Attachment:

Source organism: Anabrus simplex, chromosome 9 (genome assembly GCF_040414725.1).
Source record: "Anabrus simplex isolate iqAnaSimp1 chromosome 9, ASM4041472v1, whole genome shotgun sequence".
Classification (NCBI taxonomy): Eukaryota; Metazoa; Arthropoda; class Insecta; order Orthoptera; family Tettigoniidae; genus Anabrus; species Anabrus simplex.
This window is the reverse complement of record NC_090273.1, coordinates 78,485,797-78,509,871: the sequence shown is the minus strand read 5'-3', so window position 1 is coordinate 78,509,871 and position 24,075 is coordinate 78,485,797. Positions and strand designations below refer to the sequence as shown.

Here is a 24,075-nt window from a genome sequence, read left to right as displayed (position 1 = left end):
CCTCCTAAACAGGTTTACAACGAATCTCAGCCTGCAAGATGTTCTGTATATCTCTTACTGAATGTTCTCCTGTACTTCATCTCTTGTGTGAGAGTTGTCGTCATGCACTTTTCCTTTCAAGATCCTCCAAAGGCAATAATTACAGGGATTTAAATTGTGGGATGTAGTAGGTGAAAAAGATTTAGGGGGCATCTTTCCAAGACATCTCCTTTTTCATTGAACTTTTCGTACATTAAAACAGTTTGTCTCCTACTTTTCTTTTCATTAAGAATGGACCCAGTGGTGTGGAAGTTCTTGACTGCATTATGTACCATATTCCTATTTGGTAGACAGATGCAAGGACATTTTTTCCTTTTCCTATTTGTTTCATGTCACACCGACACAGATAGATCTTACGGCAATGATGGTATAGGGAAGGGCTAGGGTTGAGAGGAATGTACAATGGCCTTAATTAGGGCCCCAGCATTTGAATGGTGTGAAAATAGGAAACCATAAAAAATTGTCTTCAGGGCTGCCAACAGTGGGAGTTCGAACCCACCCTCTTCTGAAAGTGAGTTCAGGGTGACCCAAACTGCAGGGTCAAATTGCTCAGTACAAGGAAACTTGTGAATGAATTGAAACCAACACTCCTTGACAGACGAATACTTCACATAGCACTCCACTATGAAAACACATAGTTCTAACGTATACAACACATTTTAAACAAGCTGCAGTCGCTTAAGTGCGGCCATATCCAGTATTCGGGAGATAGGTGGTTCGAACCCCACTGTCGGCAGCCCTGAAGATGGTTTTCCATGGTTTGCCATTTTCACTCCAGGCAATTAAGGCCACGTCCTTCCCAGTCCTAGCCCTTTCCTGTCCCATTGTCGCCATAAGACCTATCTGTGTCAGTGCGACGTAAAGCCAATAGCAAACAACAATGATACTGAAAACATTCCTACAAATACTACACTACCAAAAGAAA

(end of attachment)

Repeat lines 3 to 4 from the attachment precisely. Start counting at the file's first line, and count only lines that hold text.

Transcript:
Classification (NCBI taxonomy): Eukaryota; Metazoa; Arthropoda; class Insecta; order Orthoptera; family Tettigoniidae; genus Anabrus; species Anabrus simplex.
This window is the reverse complement of record NC_090273.1, coordinates 78,485,797-78,509,871: the sequence shown is the minus strand read 5'-3', so window position 1 is coordinate 78,509,871 and position 24,075 is coordinate 78,485,797. Positions and strand designations below refer to the sequence as shown.